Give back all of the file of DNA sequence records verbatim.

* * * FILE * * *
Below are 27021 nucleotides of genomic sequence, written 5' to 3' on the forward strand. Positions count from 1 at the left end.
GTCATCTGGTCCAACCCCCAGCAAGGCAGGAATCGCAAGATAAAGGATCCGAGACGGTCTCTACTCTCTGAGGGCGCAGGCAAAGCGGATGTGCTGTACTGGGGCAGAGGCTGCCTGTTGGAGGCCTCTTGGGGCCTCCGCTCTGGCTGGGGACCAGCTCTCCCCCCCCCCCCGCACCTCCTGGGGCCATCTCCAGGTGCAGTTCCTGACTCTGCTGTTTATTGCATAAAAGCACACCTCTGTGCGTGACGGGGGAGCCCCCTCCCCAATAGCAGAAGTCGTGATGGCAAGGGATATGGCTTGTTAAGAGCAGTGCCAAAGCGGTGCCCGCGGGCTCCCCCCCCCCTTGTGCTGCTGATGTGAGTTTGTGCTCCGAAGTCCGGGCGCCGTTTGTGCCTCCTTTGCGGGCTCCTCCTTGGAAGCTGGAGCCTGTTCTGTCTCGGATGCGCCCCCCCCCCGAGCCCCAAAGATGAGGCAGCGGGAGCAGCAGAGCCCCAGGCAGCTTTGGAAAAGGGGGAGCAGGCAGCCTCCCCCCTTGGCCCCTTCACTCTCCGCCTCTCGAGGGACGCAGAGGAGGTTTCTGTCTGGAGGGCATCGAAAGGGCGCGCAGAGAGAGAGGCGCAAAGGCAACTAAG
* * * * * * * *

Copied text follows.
Below are 27021 nucleotides of genomic sequence, written 5' to 3' on the forward strand. Positions count from 1 at the left end.
GTCATCTGGTCCAACCCCCAGCAAGGCAGGAATCGCAAGATAAAGGATCCGAGACGGTCTCTACTCTCTGAGGGCGCAGGCAAAGCGGATGTGCTGTACTGGGGCAGAGGCTGCCTGTTGGAGGCCTCTTGGGGCCTCCGCTCTGGCTGGGGACCAGCTCTCCCCCCCCCCCCGCACCTCCTGGGGCCATCTCCAGGTGCAGTTCCTGACTCTGCTGTTTATTGCATAAAAGCACACCTCTGTGCGTGACGGGGGAGCCCCCTCCCCAATAGCAGAAGTCGTGATGGCAAGGGATATGGCTTGTTAAGAGCAGTGCCAAAGCGGTGCCCGCGGGCTCCCCCCCCCCTTGTGCTGCTGATGTGAGTTTGTGCTCCGAAGTCCGGGCGCCGTTTGTGCCTCCTTTGCGGGCTCCTCCTTGGAAGCTGGAGCCTGTTCTGTCTCGGATGCGCCCCCCCCCCGAGCCCCAAAGATGAGGCAGCGGGAGCAGCAGAGCCCCAGGCAGCTTTGGAAAAGGGGGAGCAGGCAGCCTCCCCCCTTGGCCCCTTCACTCTCCGCCTCTCGAGGGACGCAGAGGAGGTTTCTGTCTGGAGGGCATCGAAAGGGCGCGCAGAGAGAGAGGCGCAAAGGCAACTAAG